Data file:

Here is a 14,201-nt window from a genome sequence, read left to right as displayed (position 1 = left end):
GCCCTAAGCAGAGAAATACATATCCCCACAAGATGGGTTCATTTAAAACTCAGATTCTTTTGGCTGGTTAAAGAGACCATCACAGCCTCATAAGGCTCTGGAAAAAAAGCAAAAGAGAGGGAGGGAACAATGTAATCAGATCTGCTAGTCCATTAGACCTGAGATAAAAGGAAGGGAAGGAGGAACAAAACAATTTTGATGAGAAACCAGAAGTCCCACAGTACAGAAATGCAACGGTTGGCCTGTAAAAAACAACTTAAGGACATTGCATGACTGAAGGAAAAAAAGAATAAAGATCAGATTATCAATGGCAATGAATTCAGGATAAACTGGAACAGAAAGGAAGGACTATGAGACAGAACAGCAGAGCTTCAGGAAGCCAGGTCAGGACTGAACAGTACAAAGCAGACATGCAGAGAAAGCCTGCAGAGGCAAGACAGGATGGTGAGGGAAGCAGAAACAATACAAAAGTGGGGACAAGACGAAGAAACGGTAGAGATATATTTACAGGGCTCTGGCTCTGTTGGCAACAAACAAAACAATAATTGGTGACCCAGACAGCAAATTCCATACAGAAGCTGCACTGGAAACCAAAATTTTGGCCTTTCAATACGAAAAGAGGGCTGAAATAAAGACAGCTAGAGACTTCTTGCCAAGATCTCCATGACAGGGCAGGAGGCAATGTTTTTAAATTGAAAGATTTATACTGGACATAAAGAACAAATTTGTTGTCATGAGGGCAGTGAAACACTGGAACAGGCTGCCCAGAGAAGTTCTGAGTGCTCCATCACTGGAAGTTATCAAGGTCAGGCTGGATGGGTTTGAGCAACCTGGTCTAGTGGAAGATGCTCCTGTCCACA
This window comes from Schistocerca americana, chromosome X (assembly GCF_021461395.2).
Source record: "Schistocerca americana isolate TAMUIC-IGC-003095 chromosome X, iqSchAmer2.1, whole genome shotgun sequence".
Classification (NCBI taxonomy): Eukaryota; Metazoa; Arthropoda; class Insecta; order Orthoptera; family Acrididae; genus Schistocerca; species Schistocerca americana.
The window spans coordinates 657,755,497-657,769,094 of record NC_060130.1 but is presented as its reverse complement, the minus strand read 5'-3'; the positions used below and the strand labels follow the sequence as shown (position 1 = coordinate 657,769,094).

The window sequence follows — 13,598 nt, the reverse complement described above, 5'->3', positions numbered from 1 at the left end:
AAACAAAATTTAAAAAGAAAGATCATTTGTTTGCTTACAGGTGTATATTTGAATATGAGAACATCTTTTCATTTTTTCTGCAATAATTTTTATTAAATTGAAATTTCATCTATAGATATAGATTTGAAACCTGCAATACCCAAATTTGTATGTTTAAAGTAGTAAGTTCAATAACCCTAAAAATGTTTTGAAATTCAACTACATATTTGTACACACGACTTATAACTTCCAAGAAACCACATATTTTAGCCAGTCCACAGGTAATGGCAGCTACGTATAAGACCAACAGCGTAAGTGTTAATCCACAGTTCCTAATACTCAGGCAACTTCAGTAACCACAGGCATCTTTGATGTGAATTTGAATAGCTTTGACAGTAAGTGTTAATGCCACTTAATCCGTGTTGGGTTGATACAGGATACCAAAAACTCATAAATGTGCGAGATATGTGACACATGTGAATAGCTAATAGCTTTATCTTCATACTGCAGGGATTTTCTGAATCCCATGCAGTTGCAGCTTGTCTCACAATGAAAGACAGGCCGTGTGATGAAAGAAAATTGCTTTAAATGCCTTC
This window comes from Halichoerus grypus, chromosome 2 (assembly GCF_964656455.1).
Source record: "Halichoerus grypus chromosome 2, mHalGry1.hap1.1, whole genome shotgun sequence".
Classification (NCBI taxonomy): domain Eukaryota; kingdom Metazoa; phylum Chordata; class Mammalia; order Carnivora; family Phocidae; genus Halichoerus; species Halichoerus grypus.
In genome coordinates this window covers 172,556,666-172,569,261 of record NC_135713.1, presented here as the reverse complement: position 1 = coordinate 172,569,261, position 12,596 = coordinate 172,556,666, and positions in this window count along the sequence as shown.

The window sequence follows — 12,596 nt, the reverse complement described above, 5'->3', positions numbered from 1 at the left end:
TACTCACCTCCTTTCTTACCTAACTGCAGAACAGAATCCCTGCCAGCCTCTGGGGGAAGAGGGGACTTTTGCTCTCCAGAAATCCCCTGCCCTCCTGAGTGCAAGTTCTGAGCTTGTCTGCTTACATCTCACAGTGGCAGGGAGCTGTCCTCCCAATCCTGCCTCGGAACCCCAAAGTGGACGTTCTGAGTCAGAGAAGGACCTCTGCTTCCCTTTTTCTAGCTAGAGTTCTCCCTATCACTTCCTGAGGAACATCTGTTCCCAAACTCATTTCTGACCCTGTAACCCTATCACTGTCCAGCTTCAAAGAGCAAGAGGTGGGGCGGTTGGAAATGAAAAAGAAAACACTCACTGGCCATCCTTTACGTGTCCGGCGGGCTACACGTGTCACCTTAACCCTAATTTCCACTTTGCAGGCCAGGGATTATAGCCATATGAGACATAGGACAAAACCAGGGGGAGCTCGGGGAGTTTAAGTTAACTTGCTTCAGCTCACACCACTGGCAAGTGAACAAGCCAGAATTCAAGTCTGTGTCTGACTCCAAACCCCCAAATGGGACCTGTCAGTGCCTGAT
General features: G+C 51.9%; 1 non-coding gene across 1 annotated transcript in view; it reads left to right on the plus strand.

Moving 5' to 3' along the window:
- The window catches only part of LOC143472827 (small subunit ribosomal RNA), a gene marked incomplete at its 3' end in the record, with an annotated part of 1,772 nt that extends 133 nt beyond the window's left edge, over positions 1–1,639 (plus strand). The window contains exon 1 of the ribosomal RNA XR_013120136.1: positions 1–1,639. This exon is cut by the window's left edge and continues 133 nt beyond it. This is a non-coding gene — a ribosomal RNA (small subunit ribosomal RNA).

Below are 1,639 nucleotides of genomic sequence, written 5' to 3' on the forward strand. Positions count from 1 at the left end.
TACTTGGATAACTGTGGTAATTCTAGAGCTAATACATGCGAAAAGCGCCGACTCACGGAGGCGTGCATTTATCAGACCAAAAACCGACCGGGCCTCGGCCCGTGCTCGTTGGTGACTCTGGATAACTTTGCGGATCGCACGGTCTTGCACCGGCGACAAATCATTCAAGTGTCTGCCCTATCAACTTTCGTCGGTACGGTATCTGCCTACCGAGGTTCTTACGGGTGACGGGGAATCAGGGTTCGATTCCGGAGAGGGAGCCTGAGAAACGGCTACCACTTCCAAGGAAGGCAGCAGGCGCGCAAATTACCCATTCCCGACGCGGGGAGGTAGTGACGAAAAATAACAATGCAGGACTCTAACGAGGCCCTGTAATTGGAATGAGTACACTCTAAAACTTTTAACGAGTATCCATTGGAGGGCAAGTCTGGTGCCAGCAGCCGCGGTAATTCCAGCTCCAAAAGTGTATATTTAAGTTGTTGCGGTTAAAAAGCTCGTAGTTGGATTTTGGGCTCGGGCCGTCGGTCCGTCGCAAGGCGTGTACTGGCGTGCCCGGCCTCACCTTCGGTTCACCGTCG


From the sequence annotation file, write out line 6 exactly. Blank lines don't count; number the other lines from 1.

The window spans coordinates 657,755,497-657,769,094 of record NC_060130.1 but is presented as its reverse complement, the minus strand read 5'-3'; the positions used below and the strand labels follow the sequence as shown (position 1 = coordinate 657,769,094).